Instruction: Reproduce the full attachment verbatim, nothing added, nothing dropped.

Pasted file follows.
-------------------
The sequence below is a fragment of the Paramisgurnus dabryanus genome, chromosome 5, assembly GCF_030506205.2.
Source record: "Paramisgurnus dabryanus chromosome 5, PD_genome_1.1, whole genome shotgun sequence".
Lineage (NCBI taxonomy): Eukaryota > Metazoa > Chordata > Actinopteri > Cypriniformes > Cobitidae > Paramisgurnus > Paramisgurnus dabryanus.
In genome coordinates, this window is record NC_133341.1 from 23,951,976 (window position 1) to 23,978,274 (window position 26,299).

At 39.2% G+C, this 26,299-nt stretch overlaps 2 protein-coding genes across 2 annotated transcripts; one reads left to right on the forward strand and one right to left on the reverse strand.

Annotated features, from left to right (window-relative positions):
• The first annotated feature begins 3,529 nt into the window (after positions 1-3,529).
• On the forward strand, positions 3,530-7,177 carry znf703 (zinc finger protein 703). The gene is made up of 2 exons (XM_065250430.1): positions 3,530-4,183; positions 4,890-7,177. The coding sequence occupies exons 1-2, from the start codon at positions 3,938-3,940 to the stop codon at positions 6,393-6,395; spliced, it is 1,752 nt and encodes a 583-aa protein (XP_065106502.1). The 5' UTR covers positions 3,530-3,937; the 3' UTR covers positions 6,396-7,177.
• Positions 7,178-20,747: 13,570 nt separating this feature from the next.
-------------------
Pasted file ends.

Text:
The sequence below is a fragment of the Paramisgurnus dabryanus genome, chromosome 5, assembly GCF_030506205.2.
Source record: "Paramisgurnus dabryanus chromosome 5, PD_genome_1.1, whole genome shotgun sequence".
Lineage (NCBI taxonomy): Eukaryota > Metazoa > Chordata > Actinopteri > Cypriniformes > Cobitidae > Paramisgurnus > Paramisgurnus dabryanus.
In genome coordinates, this window is record NC_133341.1 from 23,951,976 (window position 1) to 23,978,274 (window position 26,299).

At 39.2% G+C, this 26,299-nt stretch overlaps 2 protein-coding genes across 2 annotated transcripts; one reads left to right on the forward strand and one right to left on the reverse strand.

Annotated features, from left to right (window-relative positions):
• The first annotated feature begins 3,529 nt into the window (after positions 1-3,529).
• On the forward strand, positions 3,530-7,177 carry znf703 (zinc finger protein 703). The gene is made up of 2 exons (XM_065250430.1): positions 3,530-4,183; positions 4,890-7,177. The coding sequence occupies exons 1-2, from the start codon at positions 3,938-3,940 to the stop codon at positions 6,393-6,395; spliced, it is 1,752 nt and encodes a 583-aa protein (XP_065106502.1). The 5' UTR covers positions 3,530-3,937; the 3' UTR covers positions 6,396-7,177.
• Positions 7,178-20,747: 13,570 nt separating this feature from the next.